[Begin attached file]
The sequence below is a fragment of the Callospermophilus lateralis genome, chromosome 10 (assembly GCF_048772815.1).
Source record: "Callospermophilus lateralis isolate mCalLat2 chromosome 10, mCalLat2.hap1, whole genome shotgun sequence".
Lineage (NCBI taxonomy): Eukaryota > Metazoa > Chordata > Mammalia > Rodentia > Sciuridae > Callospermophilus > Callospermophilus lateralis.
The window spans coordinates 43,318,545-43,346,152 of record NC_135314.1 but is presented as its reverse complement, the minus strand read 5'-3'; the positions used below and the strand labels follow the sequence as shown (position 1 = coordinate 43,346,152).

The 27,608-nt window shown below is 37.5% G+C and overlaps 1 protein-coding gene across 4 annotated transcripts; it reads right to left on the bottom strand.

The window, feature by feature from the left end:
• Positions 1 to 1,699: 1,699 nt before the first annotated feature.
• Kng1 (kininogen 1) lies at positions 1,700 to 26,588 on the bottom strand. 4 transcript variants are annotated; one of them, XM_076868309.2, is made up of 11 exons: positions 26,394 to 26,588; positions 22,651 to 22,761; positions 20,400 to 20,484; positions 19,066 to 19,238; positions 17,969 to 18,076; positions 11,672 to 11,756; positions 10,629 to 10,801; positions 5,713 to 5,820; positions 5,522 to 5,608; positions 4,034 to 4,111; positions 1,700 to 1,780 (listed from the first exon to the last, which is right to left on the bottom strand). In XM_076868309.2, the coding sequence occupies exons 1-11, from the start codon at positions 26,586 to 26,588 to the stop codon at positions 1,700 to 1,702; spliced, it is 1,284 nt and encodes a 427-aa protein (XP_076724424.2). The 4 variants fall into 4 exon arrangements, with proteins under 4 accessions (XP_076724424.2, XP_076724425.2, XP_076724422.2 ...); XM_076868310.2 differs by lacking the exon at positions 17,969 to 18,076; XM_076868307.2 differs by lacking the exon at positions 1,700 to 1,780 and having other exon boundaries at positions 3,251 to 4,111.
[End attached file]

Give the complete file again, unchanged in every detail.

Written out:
The sequence below is a fragment of the Callospermophilus lateralis genome, chromosome 10 (assembly GCF_048772815.1).
Source record: "Callospermophilus lateralis isolate mCalLat2 chromosome 10, mCalLat2.hap1, whole genome shotgun sequence".
Lineage (NCBI taxonomy): Eukaryota > Metazoa > Chordata > Mammalia > Rodentia > Sciuridae > Callospermophilus > Callospermophilus lateralis.
The window spans coordinates 43,318,545-43,346,152 of record NC_135314.1 but is presented as its reverse complement, the minus strand read 5'-3'; the positions used below and the strand labels follow the sequence as shown (position 1 = coordinate 43,346,152).

The 27,608-nt window shown below is 37.5% G+C and overlaps 1 protein-coding gene across 4 annotated transcripts; it reads right to left on the bottom strand.

The window, feature by feature from the left end:
• Positions 1 to 1,699: 1,699 nt before the first annotated feature.
• Kng1 (kininogen 1) lies at positions 1,700 to 26,588 on the bottom strand. 4 transcript variants are annotated; one of them, XM_076868309.2, is made up of 11 exons: positions 26,394 to 26,588; positions 22,651 to 22,761; positions 20,400 to 20,484; positions 19,066 to 19,238; positions 17,969 to 18,076; positions 11,672 to 11,756; positions 10,629 to 10,801; positions 5,713 to 5,820; positions 5,522 to 5,608; positions 4,034 to 4,111; positions 1,700 to 1,780 (listed from the first exon to the last, which is right to left on the bottom strand). In XM_076868309.2, the coding sequence occupies exons 1-11, from the start codon at positions 26,586 to 26,588 to the stop codon at positions 1,700 to 1,702; spliced, it is 1,284 nt and encodes a 427-aa protein (XP_076724424.2). The 4 variants fall into 4 exon arrangements, with proteins under 4 accessions (XP_076724424.2, XP_076724425.2, XP_076724422.2 ...); XM_076868310.2 differs by lacking the exon at positions 17,969 to 18,076; XM_076868307.2 differs by lacking the exon at positions 1,700 to 1,780 and having other exon boundaries at positions 3,251 to 4,111.